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QAANAAQ, GREENLAND AT THE FRONTLINE FOR THE BATTLE AGAINST CLIMATE CHANGE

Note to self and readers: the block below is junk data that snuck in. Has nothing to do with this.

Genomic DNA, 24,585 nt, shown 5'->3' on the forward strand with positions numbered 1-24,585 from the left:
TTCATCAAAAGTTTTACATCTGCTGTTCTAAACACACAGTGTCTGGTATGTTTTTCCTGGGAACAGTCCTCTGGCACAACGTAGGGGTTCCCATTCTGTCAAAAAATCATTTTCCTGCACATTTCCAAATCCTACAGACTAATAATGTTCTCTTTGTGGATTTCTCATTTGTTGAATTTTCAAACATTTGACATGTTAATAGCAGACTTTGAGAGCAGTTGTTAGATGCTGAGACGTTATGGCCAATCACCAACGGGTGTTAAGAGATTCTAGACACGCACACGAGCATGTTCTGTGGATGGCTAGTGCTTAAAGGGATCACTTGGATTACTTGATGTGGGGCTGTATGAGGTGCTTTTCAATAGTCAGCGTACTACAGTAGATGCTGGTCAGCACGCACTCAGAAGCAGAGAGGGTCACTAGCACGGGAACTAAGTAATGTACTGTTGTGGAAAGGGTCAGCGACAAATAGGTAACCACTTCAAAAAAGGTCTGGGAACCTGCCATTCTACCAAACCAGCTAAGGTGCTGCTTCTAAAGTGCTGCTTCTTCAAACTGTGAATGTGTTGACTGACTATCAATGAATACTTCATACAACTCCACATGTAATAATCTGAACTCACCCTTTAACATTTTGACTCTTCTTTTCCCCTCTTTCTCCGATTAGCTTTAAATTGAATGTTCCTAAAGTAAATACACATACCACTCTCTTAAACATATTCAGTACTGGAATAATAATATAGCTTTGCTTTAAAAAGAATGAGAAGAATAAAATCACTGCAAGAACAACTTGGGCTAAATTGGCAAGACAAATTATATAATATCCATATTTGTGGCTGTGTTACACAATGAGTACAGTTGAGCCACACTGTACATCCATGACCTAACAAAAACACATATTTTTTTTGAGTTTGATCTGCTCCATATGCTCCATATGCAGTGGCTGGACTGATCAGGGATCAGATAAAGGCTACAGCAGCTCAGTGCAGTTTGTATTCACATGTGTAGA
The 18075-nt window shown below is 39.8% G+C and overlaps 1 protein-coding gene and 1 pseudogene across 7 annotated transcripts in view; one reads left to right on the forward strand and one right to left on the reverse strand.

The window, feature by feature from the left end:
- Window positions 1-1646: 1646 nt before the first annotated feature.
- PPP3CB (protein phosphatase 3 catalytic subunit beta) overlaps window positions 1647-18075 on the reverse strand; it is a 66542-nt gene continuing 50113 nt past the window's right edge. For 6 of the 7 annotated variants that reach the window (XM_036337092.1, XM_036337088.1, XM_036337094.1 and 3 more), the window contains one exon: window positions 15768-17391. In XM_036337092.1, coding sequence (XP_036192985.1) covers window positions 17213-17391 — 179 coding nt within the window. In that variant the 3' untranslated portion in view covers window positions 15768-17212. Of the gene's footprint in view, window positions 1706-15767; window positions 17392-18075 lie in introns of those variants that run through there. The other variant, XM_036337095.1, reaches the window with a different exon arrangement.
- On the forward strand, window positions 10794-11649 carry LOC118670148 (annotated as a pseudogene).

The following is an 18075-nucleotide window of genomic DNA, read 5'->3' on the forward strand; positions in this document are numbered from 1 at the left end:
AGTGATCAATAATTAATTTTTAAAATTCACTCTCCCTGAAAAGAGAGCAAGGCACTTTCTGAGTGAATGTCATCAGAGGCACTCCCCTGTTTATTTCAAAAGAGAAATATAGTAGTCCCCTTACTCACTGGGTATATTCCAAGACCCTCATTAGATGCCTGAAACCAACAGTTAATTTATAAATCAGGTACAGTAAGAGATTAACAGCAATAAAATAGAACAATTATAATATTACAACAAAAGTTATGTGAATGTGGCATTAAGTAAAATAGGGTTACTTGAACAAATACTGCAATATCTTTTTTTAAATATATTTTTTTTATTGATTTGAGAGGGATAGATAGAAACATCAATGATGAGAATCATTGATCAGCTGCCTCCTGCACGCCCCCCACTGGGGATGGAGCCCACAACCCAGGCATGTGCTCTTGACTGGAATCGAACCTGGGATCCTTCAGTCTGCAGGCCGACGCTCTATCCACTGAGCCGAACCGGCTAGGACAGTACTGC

Qaanaaq is situated in North Greenland and is the world’s northernmost naturally inhabited town with 656 citizens. It was build in the 1950’s, without consideration of climate change and has found itself among the first casualties in the battle against climate change. Many of the locals live in permafrost areas and their homes and other key infrastructures, such as roads and bridges, are built on frozen ground. As the permafrost thaws, the ground becomes weaker, and less able to support these structures. This can cause buildings to collapse, roads and pipelines to fail and the moisture is getting inside the houses, creating unhealthy living conditions. Inhabitants resort to taping the cracks in their homes in an attempt to keep out adverse temperature and the damp condition. It is one of the last towns in Greenland that still survives predominantly from hunting. In this part of the world delivery of goods happens only twice a year, once when the ice brakes in June and again before the sea ice forms in September. Each year the hunting season get shorter and people lose their lives because of unstable conditions on the sea ice, as climate change disrupts long-held hunting traditions and travel routes.